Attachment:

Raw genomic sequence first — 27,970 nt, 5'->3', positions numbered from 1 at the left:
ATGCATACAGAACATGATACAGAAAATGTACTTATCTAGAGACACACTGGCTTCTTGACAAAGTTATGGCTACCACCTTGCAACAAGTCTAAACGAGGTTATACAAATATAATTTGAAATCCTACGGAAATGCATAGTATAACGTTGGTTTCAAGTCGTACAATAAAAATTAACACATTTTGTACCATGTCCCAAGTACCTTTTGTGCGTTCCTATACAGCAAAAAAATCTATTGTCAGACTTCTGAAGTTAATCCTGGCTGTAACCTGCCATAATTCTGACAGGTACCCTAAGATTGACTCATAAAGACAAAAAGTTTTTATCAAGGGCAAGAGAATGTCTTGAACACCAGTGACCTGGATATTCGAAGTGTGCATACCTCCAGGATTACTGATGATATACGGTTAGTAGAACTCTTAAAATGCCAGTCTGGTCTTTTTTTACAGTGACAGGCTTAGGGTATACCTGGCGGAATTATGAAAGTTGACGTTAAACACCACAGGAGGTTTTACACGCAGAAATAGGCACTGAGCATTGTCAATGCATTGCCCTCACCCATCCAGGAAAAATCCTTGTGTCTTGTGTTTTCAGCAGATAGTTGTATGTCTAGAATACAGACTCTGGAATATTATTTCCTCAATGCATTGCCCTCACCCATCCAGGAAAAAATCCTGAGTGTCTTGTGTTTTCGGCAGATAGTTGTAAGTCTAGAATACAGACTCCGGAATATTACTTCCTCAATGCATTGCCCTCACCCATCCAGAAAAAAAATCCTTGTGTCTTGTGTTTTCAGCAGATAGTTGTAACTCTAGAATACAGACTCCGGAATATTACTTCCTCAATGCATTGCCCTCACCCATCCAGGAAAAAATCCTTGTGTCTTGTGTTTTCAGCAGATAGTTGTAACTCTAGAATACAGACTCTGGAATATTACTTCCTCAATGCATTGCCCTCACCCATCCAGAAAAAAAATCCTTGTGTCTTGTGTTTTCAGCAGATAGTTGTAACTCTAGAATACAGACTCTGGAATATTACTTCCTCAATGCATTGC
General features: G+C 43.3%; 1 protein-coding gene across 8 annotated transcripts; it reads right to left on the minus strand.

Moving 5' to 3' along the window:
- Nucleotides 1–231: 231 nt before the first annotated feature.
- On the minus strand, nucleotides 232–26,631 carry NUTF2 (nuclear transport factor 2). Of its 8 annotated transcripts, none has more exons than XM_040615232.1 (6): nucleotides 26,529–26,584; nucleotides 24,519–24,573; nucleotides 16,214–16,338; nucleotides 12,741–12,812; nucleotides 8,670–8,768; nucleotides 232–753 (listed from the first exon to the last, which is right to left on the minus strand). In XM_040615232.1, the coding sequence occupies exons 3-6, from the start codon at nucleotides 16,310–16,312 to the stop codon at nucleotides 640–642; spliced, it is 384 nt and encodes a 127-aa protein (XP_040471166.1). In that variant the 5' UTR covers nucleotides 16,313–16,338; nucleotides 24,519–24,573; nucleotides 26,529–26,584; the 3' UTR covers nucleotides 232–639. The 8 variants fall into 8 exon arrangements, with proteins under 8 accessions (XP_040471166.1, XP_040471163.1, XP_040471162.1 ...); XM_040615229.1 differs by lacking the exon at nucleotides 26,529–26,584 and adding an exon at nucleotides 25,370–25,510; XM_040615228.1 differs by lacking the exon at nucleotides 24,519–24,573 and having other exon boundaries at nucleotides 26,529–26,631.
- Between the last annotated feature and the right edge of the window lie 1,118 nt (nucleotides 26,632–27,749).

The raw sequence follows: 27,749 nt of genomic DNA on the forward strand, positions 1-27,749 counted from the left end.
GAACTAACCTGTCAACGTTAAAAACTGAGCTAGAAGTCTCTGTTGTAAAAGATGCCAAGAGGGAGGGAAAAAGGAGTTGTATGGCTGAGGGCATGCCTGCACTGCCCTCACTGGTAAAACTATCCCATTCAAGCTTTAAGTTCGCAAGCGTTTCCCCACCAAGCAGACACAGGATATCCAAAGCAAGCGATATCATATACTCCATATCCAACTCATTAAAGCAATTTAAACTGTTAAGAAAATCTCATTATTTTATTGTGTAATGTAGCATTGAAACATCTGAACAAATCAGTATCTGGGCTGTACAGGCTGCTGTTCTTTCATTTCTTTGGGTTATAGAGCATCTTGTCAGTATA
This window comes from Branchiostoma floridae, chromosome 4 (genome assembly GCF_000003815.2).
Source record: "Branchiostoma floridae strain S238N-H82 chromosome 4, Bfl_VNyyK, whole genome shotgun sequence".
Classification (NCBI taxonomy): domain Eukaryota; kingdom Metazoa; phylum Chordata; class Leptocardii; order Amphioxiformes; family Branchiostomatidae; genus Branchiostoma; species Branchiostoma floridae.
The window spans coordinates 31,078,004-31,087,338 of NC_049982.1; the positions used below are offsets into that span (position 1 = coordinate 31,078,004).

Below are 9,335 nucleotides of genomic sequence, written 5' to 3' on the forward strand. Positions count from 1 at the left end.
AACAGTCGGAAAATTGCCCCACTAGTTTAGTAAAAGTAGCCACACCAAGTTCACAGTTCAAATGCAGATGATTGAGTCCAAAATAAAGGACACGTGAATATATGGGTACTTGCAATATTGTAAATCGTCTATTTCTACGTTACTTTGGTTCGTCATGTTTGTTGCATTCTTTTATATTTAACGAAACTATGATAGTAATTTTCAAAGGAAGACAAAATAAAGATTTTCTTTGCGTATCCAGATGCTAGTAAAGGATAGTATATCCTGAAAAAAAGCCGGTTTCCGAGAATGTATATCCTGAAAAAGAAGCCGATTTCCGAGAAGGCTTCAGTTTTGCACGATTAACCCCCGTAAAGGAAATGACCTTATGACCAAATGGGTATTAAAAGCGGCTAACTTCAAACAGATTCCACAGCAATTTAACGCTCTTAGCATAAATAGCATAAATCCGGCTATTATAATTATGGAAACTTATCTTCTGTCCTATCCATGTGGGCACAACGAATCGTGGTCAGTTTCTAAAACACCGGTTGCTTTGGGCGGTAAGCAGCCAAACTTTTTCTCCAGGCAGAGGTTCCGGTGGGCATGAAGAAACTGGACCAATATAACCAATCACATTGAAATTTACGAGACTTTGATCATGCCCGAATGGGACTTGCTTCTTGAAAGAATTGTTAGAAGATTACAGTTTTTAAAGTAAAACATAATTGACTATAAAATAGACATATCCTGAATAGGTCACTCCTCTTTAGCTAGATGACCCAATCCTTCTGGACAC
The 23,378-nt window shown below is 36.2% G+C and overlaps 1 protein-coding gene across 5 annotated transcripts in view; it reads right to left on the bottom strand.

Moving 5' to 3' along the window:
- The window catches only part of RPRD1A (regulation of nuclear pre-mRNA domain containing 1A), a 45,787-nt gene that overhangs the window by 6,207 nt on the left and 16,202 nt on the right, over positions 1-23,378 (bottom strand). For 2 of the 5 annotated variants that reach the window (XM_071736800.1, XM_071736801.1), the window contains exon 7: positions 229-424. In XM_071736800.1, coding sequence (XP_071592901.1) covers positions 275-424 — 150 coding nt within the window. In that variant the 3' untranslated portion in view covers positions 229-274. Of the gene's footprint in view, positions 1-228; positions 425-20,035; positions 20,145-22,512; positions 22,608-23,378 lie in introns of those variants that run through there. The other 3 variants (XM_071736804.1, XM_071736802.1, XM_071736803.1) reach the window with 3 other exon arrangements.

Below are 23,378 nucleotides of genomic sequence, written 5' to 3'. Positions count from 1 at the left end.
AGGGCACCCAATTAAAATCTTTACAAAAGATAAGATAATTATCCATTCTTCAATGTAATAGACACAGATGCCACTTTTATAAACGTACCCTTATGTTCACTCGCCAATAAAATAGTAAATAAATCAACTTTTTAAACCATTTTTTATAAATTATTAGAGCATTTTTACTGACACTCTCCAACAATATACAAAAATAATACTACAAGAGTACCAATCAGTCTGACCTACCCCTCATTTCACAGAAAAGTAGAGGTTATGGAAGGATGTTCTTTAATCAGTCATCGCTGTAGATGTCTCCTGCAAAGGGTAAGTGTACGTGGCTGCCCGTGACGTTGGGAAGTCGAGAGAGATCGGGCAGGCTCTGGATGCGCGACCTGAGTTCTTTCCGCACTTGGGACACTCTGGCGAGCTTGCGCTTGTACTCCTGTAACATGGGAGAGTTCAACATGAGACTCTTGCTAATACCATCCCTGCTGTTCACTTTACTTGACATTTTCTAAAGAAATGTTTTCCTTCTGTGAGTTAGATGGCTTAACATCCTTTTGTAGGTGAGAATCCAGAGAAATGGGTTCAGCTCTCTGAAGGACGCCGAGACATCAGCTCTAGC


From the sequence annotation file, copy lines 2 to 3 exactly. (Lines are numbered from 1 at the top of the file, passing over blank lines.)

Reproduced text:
ATGCATACAGAACATGATACAGAAAATGTACTTATCTAGAGACACACTGGCTTCTTGACAAAGTTATGGCTACCACCTTGCAACAAGTCTAAACGAGGTTATACAAATATAATTTGAAATCCTACGGAAATGCATAGTATAACGTTGGTTTCAAGTCGTACAATAAAAATTAACACATTTTGTACCATGTCCCAAGTACCTTTTGTGCGTTCCTATACAGCAAAAAAATCTATTGTCAGACTTCTGAAGTTAATCCTGGCTGTAACCTGCCATAATTCTGACAGGTACCCTAAGATTGACTCATAAAGACAAAAAGTTTTTATCAAGGGCAAGAGAATGTCTTGAACACCAGTGACCTGGATATTCGAAGTGTGCATACCTCCAGGATTACTGATGATATACGGTTAGTAGAACTCTTAAAATGCCAGTCTGGTCTTTTTTTACAGTGACAGGCTTAGGGTATACCTGGCGGAATTATGAAAGTTGACGTTAAACACCACAGGAGGTTTTACACGCAGAAATAGGCACTGAGCATTGTCAATGCATTGCCCTCACCCATCCAGGAAAAATCCTTGTGTCTTGTGTTTTCAGCAGATAGTTGTATGTCTAGAATACAGACTCTGGAATATTATTTCCTCAATGCATTGCCCTCACCCATCCAGGAAAAAATCCTGAGTGTCTTGTGTTTTCGGCAGATAGTTGTAAGTCTAGAATACAGACTCCGGAATATTACTTCCTCAATGCATTGCCCTCACCCATCCAGAAAAAAAATCCTTGTGTCTTGTGTTTTCAGCAGATAGTTGTAACTCTAGAATACAGACTCCGGAATATTACTTCCTCAATGCATTGCCCTCACCCATCCAGGAAAAAATCCTTGTGTCTTGTGTTTTCAGCAGATAGTTGTAACTCTAGAATACAGACTCTGGAATATTACTTCCTCAATGCATTGCCCTCACCCATCCAGAAAAAAAATCCTTGTGTCTTGTGTTTTCAGCAGATAGTTGTAACTCTAGAATACAGACTCTGGAATATTACTTCCTCAATGCATTGC
General features: G+C 43.3%; 1 protein-coding gene across 8 annotated transcripts; it reads right to left on the minus strand.